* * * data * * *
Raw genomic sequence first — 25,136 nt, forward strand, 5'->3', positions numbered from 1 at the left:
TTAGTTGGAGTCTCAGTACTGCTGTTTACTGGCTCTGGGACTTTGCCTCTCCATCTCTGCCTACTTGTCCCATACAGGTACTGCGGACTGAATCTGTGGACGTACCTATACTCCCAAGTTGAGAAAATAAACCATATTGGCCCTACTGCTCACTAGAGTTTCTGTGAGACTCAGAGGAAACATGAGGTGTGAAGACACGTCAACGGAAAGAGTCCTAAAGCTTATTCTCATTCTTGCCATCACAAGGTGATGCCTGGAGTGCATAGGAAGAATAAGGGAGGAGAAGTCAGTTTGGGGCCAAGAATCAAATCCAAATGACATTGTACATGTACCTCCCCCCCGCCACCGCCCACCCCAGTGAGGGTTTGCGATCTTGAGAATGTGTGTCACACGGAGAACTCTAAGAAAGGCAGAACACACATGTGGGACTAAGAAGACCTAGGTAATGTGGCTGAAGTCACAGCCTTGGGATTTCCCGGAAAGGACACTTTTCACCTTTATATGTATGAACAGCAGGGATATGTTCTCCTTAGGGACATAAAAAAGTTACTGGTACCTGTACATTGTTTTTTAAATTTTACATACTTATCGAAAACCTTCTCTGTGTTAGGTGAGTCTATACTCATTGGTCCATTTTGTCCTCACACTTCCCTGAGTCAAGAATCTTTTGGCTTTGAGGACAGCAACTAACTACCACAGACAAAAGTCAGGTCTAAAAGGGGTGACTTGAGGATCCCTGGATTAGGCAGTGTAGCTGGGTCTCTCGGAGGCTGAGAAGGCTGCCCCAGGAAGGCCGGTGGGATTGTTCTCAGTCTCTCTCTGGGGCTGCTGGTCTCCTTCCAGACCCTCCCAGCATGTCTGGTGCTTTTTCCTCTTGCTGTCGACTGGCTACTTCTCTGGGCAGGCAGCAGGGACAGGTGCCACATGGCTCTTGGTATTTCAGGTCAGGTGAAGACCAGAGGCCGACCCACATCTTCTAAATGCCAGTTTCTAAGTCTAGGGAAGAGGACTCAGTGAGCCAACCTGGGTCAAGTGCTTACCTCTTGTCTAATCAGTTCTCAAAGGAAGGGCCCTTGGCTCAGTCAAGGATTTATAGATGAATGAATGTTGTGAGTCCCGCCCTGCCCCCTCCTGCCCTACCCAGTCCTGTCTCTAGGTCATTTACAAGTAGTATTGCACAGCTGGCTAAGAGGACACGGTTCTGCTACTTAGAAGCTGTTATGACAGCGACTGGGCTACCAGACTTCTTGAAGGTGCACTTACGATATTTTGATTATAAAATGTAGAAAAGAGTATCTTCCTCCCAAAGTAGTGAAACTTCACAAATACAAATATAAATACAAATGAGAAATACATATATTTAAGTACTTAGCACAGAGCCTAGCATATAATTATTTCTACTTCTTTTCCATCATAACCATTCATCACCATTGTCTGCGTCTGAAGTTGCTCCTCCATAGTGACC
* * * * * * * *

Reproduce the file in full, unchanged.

Raw genomic sequence first — 25,136 nt, forward strand, 5'->3', positions numbered from 1 at the left:
TTAGTTGGAGTCTCAGTACTGCTGTTTACTGGCTCTGGGACTTTGCCTCTCCATCTCTGCCTACTTGTCCCATACAGGTACTGCGGACTGAATCTGTGGACGTACCTATACTCCCAAGTTGAGAAAATAAACCATATTGGCCCTACTGCTCACTAGAGTTTCTGTGAGACTCAGAGGAAACATGAGGTGTGAAGACACGTCAACGGAAAGAGTCCTAAAGCTTATTCTCATTCTTGCCATCACAAGGTGATGCCTGGAGTGCATAGGAAGAATAAGGGAGGAGAAGTCAGTTTGGGGCCAAGAATCAAATCCAAATGACATTGTACATGTACCTCCCCCCCGCCACCGCCCACCCCAGTGAGGGTTTGCGATCTTGAGAATGTGTGTCACACGGAGAACTCTAAGAAAGGCAGAACACACATGTGGGACTAAGAAGACCTAGGTAATGTGGCTGAAGTCACAGCCTTGGGATTTCCCGGAAAGGACACTTTTCACCTTTATATGTATGAACAGCAGGGATATGTTCTCCTTAGGGACATAAAAAAGTTACTGGTACCTGTACATTGTTTTTTAAATTTTACATACTTATCGAAAACCTTCTCTGTGTTAGGTGAGTCTATACTCATTGGTCCATTTTGTCCTCACACTTCCCTGAGTCAAGAATCTTTTGGCTTTGAGGACAGCAACTAACTACCACAGACAAAAGTCAGGTCTAAAAGGGGTGACTTGAGGATCCCTGGATTAGGCAGTGTAGCTGGGTCTCTCGGAGGCTGAGAAGGCTGCCCCAGGAAGGCCGGTGGGATTGTTCTCAGTCTCTCTCTGGGGCTGCTGGTCTCCTTCCAGACCCTCCCAGCATGTCTGGTGCTTTTTCCTCTTGCTGTCGACTGGCTACTTCTCTGGGCAGGCAGCAGGGACAGGTGCCACATGGCTCTTGGTATTTCAGGTCAGGTGAAGACCAGAGGCCGACCCACATCTTCTAAATGCCAGTTTCTAAGTCTAGGGAAGAGGACTCAGTGAGCCAACCTGGGTCAAGTGCTTACCTCTTGTCTAATCAGTTCTCAAAGGAAGGGCCCTTGGCTCAGTCAAGGATTTATAGATGAATGAATGTTGTGAGTCCCGCCCTGCCCCCTCCTGCCCTACCCAGTCCTGTCTCTAGGTCATTTACAAGTAGTATTGCACAGCTGGCTAAGAGGACACGGTTCTGCTACTTAGAAGCTGTTATGACAGCGACTGGGCTACCAGACTTCTTGAAGGTGCACTTACGATATTTTGATTATAAAATGTAGAAAAGAGTATCTTCCTCCCAAAGTAGTGAAACTTCACAAATACAAATATAAATACAAATGAGAAATACATATATTTAAGTACTTAGCACAGAGCCTAGCATATAATTATTTCTACTTCTTTTCCATCATAACCATTCATCACCATTGTCTGCGTCTGAAGTTGCTCCTCCATAGTGACC